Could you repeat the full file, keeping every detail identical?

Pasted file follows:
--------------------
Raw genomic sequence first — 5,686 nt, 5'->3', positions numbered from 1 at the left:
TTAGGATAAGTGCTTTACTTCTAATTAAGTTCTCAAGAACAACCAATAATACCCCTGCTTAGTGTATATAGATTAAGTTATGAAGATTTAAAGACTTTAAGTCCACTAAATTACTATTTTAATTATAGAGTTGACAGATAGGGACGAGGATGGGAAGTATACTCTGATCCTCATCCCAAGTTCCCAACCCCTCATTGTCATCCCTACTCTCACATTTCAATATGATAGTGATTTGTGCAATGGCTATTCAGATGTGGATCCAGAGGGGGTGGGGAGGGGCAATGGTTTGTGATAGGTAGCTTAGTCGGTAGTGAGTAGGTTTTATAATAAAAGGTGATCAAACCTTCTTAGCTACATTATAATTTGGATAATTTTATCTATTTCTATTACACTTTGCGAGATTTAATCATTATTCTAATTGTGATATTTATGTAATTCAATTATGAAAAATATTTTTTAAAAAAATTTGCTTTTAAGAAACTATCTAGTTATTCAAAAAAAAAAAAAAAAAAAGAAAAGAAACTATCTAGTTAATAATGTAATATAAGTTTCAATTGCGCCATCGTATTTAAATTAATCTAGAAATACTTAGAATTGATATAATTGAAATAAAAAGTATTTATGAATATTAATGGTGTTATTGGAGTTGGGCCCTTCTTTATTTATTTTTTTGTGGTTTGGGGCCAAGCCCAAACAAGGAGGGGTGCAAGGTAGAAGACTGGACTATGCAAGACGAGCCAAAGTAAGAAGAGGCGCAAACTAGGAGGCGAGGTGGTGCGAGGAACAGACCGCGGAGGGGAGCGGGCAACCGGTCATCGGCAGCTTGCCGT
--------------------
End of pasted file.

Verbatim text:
Raw genomic sequence first — 5,686 nt, 5'->3', positions numbered from 1 at the left:
TTAGGATAAGTGCTTTACTTCTAATTAAGTTCTCAAGAACAACCAATAATACCCCTGCTTAGTGTATATAGATTAAGTTATGAAGATTTAAAGACTTTAAGTCCACTAAATTACTATTTTAATTATAGAGTTGACAGATAGGGACGAGGATGGGAAGTATACTCTGATCCTCATCCCAAGTTCCCAACCCCTCATTGTCATCCCTACTCTCACATTTCAATATGATAGTGATTTGTGCAATGGCTATTCAGATGTGGATCCAGAGGGGGTGGGGAGGGGCAATGGTTTGTGATAGGTAGCTTAGTCGGTAGTGAGTAGGTTTTATAATAAAAGGTGATCAAACCTTCTTAGCTACATTATAATTTGGATAATTTTATCTATTTCTATTACACTTTGCGAGATTTAATCATTATTCTAATTGTGATATTTATGTAATTCAATTATGAAAAATATTTTTTAAAAAAATTTGCTTTTAAGAAACTATCTAGTTATTCAAAAAAAAAAAAAAAAAAAGAAAAGAAACTATCTAGTTAATAATGTAATATAAGTTTCAATTGCGCCATCGTATTTAAATTAATCTAGAAATACTTAGAATTGATATAATTGAAATAAAAAGTATTTATGAATATTAATGGTGTTATTGGAGTTGGGCCCTTCTTTATTTATTTTTTTGTGGTTTGGGGCCAAGCCCAAACAAGGAGGGGTGCAAGGTAGAAGACTGGACTATGCAAGACGAGCCAAAGTAAGAAGAGGCGCAAACTAGGAGGCGAGGTGGTGCGAGGAACAGACCGCGGAGGGGAGCGGGCAACCGGTCATCGGCAGCTTGCCGT